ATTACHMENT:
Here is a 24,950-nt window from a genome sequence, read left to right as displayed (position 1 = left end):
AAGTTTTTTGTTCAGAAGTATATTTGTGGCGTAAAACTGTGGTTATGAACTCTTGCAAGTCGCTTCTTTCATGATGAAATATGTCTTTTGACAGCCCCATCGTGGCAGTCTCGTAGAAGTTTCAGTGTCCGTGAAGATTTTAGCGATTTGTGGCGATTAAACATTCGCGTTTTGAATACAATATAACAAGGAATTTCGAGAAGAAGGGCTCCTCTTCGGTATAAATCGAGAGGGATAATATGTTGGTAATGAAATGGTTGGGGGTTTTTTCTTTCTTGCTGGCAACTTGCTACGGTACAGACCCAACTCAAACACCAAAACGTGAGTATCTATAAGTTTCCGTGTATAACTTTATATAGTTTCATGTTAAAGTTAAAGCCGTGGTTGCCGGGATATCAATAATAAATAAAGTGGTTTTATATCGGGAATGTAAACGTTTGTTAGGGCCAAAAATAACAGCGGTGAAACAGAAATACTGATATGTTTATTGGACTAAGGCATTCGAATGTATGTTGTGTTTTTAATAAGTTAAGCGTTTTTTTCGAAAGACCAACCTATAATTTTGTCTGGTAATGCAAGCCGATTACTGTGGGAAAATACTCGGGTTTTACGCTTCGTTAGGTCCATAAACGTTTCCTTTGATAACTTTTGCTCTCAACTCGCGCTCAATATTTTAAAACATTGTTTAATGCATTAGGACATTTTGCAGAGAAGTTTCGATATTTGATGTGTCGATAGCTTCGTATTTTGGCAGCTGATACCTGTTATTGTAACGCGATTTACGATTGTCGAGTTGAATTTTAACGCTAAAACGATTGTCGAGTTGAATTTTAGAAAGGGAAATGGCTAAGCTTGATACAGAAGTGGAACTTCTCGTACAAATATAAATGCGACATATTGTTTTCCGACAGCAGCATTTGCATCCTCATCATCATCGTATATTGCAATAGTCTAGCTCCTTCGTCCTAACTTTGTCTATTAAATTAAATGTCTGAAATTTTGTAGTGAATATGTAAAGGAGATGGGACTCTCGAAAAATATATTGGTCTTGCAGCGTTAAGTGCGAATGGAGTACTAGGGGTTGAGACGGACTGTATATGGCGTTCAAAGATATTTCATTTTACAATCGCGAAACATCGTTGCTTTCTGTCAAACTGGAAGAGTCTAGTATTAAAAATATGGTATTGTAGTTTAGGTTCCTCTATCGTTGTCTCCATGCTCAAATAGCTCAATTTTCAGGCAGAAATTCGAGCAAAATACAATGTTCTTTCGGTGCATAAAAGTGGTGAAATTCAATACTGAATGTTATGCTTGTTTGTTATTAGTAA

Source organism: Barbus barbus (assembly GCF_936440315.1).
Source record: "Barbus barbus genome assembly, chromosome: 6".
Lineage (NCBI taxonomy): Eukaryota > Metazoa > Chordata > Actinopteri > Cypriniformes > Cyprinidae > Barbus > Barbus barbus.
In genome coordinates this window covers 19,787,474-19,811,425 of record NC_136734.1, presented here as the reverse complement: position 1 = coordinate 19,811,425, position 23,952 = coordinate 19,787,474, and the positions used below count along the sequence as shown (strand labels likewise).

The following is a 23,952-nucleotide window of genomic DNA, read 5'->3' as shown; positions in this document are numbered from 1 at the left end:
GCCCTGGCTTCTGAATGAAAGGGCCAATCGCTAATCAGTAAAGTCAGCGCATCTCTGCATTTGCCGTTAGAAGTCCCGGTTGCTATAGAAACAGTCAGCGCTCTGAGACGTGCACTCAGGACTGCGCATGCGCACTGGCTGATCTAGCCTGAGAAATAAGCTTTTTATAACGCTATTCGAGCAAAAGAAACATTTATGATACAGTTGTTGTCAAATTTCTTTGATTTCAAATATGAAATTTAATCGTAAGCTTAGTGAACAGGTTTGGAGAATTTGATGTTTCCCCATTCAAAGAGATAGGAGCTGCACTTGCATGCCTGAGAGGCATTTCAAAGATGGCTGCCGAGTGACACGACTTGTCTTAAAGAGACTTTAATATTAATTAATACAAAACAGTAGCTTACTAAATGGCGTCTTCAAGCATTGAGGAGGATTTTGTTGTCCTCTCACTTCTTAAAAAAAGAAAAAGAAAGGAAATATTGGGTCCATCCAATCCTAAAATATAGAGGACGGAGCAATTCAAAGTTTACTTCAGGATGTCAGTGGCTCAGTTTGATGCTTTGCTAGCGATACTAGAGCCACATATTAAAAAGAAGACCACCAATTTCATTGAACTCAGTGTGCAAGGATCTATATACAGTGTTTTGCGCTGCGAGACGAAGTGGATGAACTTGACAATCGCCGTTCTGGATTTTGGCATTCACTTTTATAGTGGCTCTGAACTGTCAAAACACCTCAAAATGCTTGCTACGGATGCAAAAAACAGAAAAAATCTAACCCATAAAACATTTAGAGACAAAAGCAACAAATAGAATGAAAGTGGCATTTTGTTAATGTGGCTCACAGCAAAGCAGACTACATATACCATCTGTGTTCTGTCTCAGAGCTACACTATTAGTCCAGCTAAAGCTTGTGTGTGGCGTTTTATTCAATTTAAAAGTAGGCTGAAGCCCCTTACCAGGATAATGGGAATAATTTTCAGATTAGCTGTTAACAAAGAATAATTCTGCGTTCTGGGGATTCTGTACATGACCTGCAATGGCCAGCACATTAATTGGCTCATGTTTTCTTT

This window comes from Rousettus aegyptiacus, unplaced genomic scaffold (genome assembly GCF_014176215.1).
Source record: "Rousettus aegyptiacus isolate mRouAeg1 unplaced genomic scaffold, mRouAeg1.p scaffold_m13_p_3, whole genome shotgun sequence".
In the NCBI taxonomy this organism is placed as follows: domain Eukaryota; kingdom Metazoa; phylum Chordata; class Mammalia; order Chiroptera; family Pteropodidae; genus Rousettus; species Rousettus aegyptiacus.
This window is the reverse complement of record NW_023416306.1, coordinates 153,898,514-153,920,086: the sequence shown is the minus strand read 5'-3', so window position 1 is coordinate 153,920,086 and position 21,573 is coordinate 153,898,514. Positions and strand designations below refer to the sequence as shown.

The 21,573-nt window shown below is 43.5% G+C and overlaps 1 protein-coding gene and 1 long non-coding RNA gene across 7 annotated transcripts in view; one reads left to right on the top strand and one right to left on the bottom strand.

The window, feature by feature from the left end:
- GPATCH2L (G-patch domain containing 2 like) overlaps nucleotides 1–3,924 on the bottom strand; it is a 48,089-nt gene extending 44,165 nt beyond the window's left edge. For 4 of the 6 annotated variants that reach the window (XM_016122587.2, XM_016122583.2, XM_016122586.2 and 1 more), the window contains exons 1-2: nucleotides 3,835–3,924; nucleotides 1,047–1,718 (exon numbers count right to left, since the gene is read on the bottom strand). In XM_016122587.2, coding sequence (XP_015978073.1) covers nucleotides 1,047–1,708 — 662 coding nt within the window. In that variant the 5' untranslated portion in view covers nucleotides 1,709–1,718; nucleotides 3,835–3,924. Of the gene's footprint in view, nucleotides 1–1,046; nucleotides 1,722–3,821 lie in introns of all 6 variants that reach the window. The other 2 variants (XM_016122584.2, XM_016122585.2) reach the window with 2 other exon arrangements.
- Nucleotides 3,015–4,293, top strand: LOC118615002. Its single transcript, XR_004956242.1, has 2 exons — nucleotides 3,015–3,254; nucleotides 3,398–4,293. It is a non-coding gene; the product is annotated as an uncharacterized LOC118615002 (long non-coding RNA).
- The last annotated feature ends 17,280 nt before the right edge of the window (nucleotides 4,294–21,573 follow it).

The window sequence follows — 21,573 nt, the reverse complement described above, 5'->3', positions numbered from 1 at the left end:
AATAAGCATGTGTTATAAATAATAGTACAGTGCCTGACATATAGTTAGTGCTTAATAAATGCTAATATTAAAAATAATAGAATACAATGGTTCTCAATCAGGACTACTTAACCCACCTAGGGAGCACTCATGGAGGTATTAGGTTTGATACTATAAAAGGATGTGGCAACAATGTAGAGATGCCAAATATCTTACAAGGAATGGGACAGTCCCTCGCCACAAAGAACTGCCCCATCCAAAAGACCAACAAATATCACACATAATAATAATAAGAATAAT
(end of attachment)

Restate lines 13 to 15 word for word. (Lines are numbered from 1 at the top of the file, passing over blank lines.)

The 21,573-nt window shown below is 43.5% G+C and overlaps 1 protein-coding gene and 1 long non-coding RNA gene across 7 annotated transcripts in view; one reads left to right on the top strand and one right to left on the bottom strand.

The window, feature by feature from the left end:
- GPATCH2L (G-patch domain containing 2 like) overlaps nucleotides 1–3,924 on the bottom strand; it is a 48,089-nt gene extending 44,165 nt beyond the window's left edge. For 4 of the 6 annotated variants that reach the window (XM_016122587.2, XM_016122583.2, XM_016122586.2 and 1 more), the window contains exons 1-2: nucleotides 3,835–3,924; nucleotides 1,047–1,718 (exon numbers count right to left, since the gene is read on the bottom strand). In XM_016122587.2, coding sequence (XP_015978073.1) covers nucleotides 1,047–1,708 — 662 coding nt within the window. In that variant the 5' untranslated portion in view covers nucleotides 1,709–1,718; nucleotides 3,835–3,924. Of the gene's footprint in view, nucleotides 1–1,046; nucleotides 1,722–3,821 lie in introns of all 6 variants that reach the window. The other 2 variants (XM_016122584.2, XM_016122585.2) reach the window with 2 other exon arrangements.